Former Cambodia National Rescue Party (CNRP) leader Kem Sokha is touring the Kingdom to pay his respects to fallen heroes and learn about the effects of Covid-19 on farmers and the tourism sector, one of his lawyers said.
But Sokha, the former president of the Supreme Court-dissolved CNRP who is on trial for treason, has not carried out political activities banned by the court, stressed his lawyer Chan Cheng.
Sokha’s public appearances come after a long silence since the court allowed him to walk free – but not beyond the country’s borders – on November 10. His trial was postponed because of Covid-19.
Cheng told The Post on Sunday that Sokha travelled to Kampong Cham and Tbong Khmum provinces on July 6 to learn about crops and livelihoods amid the pandemic.
On July 10, he went to Takeo province to pay his respects to the family of slain social analyst Kem Ley. On Friday and Saturday, he visited Banteay Meanchey and Siem Reap provinces.
“These were not political activities and did not violate the ban at all. He has gone there to pay his respects to fallen heroes such as Oknha Klaing Moeung, kings of the Angkor Wat temple and Nokor Thom [Angkor Thom]. He has prayed for peace for the country and its people,” Cheng said.
Meng Sopheary, another of Sokha’s lawyers, said he could visit general people, politicians and his old colleagues but organising political activities is banned by the court.
“It’s not the first time Sokha has left the house. Since November, he has left home several times but his movements were not announced. Normally, if people stay put, they get bored and stressed. He leaves home for provinces, especially visiting his plantation to get fresh air and see the landscape,” she said.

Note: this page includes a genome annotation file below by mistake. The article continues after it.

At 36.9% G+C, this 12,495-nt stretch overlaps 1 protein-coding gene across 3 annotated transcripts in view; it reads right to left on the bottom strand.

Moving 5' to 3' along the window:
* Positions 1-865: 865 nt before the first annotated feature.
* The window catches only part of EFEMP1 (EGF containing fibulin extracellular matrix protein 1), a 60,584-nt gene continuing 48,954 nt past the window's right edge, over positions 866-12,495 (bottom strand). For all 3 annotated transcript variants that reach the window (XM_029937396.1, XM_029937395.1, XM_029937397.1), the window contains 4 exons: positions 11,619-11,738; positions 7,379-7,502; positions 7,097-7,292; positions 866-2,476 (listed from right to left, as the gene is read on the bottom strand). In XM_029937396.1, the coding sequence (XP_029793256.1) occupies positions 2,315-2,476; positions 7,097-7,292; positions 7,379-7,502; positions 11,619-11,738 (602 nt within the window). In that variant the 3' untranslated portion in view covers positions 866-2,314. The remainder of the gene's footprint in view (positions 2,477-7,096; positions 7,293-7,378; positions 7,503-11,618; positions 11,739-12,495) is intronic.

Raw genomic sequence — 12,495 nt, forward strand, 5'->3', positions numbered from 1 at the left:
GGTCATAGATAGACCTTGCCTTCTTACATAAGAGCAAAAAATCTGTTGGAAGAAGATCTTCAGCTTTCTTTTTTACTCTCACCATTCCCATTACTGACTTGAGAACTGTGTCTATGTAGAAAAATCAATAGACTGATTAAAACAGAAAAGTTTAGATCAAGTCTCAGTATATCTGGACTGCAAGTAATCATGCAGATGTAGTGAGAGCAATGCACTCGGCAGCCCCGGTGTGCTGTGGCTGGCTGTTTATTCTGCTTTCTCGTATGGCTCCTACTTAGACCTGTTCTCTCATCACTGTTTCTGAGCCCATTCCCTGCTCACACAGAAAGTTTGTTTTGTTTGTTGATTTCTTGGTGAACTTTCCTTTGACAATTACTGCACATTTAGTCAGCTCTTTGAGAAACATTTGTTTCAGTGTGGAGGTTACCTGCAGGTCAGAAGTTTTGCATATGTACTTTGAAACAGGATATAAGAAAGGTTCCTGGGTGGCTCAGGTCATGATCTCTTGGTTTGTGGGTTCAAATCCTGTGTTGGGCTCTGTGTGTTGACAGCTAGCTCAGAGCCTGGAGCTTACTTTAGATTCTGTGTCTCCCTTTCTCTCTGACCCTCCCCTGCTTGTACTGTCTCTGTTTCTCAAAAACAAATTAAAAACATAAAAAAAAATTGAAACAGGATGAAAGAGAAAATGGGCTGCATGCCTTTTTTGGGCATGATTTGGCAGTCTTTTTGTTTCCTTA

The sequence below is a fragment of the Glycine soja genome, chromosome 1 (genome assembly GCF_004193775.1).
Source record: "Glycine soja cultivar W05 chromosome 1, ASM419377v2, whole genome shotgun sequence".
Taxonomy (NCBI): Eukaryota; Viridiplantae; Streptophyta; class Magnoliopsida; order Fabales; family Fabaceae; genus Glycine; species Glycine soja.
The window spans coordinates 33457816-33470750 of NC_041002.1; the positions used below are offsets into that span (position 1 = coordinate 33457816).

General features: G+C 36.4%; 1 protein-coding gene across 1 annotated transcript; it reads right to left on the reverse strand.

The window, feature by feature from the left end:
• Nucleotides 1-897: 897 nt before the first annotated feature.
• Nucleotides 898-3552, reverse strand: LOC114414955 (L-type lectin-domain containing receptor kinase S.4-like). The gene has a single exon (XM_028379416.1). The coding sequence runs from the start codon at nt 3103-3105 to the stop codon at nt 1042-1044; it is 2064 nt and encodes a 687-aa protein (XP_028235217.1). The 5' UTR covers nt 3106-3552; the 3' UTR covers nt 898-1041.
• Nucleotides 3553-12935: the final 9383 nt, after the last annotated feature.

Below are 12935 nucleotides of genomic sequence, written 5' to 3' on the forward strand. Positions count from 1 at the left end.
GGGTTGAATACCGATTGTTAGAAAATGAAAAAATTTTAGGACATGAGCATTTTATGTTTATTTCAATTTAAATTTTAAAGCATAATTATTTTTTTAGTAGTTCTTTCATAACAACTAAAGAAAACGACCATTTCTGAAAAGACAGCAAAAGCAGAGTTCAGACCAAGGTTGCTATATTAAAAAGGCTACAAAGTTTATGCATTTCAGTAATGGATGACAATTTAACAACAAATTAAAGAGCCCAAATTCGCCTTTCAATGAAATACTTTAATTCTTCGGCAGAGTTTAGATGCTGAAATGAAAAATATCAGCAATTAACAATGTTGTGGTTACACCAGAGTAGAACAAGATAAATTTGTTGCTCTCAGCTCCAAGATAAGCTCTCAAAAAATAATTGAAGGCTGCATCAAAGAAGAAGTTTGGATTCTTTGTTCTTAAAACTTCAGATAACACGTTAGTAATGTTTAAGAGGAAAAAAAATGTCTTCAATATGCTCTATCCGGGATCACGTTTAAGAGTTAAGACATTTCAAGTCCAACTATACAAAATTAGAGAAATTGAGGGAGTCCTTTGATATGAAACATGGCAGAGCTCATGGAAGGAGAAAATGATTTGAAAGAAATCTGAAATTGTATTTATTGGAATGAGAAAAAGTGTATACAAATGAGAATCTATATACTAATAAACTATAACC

Former CNRP official Meach Sovannara who greeted Sokha in Banteay Meanchey said Sokha did not meet political activists, though some paid him a courtesy visit. He also visited former party members who are ill.
Ministry of Justice spokesman Chin Malin said an investigating judge decided that Sokha had been banned from carrying out political activities and going abroad.
However, he said: “No institution can interpret the case of Kem Sokha except the court, which is independent.
“The court banned him from two things – going abroad and carrying out political activities. Whether his actions are political or not depends on the investigating judge, who is the one to define and determine the legality [of his activities].”
Kin Phea, the director of the Royal Academy of Cambodia’s International Relations Institute, said Sokha’s visits confirmed that his situation is much relieved, especially after he had offered his condolences to Prime Minister Hun Sen whose mother-in-law passed away in early May.
He said pressure on Sokha went down as internal splits within the CNRP had appeared and supporters for Sokha and Sam Rainsy, the CNRP’s self-proclaimed “acting president”, criticised each other on social media.
“When it comes to an alliance between Sokha and Rainsy, they are not united as one anymore. These two groups are waiting to see who leaves the CNRP first. Now, they are still afraid of each other.
“Strategically, or for political goals, it is different already. They previously joined forces to fight a common enemy – the ruling Cambodian People’s Party. Now, Rainsy and Sokha dare not announce the establishment of a new party for fear that their supporters will lose confidence,” he said.